Conventional Wisdom

Powerful industries, lobbies, organizational cultures and thought movements can enforce conventional wisdom more than ever before. Media messages and un-thought out soundbites are in the very air we breathe.  Many of us find conventional wisdom suspect, but we are afraid to fly in the face of so much evidence.  Conventional wisdom tells us we should be afraid.  We should be very afraid.

The most simple argument against conventional wisdom is that, in general, conventional things do not work too well.

  • We compete with each other within organizations and wonder why it is difficult to move forward with a single purpose.
  • We eat sugar in moderation and have the highest ever rates of Type 2 Diabetes and dementia.
  • We avoid fat and have the highest ever rates of obesity.
  • We elect politicians who will “win” for our point of view, as if we were in the midst of a civil war and very few of us are represented.

Other bits of conventional wisdom seem fishy, too

  • Employees should be dynamic and passionate to be hired for nearly minimum wage jobs.
  • To be successful, one must be an extrovert
  • Those large islands of plastic waste in the oceans have always been there.
  • People cannot function well over the age of 40.
  • There isn’t enough to go around.

owl-of-athena

And so, we panic, pursued by fear of scarcity, inadequacy, loneliness, and chronic disease.  Facing an overall power shortage, we barely have the presence of mind to question the lies we are told, much less the energy to move out of this matrix. We’ve done everything we could think of to live a long time, we must have had some reward in mind besides sickness and social devaluation!

Time and time again, through gaps in the matrix, I glimpse an alternate reality.

  • Someone stops competing with small players in business and serves a niche where there is no competition.  He prospers incredibly.
  • Someone else gives up a “necessary” food group and loses 35 pounds while stepping out of the “reality” of type two diabetes.  Her body starts cooperating with her!
  • Another person exits an ageist workplace, pursues a passion in a clever way, and discovers that retirement is now a moot point.  Opportunities abound for her work.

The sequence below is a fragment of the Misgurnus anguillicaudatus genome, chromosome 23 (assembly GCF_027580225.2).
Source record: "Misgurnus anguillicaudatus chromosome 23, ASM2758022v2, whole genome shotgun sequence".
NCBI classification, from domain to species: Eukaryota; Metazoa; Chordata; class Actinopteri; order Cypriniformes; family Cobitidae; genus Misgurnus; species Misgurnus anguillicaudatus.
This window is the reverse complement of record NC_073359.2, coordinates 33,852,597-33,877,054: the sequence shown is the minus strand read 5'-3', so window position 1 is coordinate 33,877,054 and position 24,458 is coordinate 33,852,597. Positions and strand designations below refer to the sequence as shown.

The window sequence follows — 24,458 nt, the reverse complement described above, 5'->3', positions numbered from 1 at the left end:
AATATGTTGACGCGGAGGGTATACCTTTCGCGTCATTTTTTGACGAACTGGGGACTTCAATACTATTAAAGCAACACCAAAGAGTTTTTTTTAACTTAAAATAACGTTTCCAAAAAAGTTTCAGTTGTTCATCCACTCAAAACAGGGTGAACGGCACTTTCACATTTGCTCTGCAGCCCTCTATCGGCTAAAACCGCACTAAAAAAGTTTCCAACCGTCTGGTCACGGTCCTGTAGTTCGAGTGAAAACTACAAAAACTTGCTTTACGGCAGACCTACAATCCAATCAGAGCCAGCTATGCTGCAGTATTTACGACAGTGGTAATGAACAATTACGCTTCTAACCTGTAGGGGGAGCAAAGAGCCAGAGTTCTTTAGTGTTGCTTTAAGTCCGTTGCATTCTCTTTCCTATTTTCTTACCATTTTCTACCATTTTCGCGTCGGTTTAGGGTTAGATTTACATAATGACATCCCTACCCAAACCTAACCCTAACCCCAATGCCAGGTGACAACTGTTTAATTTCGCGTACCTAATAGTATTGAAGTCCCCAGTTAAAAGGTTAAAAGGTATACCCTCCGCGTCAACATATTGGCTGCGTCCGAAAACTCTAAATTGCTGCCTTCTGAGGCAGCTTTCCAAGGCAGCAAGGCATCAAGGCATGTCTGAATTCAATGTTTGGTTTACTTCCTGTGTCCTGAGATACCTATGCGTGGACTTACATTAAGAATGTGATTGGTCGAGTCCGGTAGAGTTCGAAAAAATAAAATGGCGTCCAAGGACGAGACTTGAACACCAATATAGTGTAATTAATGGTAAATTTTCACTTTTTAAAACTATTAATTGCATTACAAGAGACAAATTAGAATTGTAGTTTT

• Yet another person runs out of steam, says “the hell with it!” and expresses his genuine self, finding a community which suits and supports him.  He no longer twists himself into a pretzel to fit in.

These glimpses never surprise as much as they validate me.  Humans have evolved as social creatures, so competition feels unnatural and stressful while it keeps us from the community we need (yes, need.)  We know that the food pyramid was constructed by post war food manufacturers around the start of the golden age of chronic disease.  We never see animals out in nature dying of stress related illnesses and rarely even from scarcity.

There is, I think, quite a substantial alternate reality where things don’t look grim.  Questioning conventional wisdom is a good practice.  If meditation isn’t working for you, try asking 5 questions each day about conventional wisdom. Here are some to start with.

  • What rules for success has Warren Buffet followed?
  • Why did nature create us in such a way that we will be unhealthy and fat if wedon’t curb our basic natural drives?
  • Is Bill Gates an extrovert?
  • Do the people visiting my doctor look healthy?
  • Are people portrayed in movies representative of the population?… in age?…in looks?…in lifestyle?
  • Why are healthy lifestyle programs only promoted on public television?

If this makes you uncomfortable, forget it.  Everyone knows these are only anomalies and exceptions.  They don’t prove anything.

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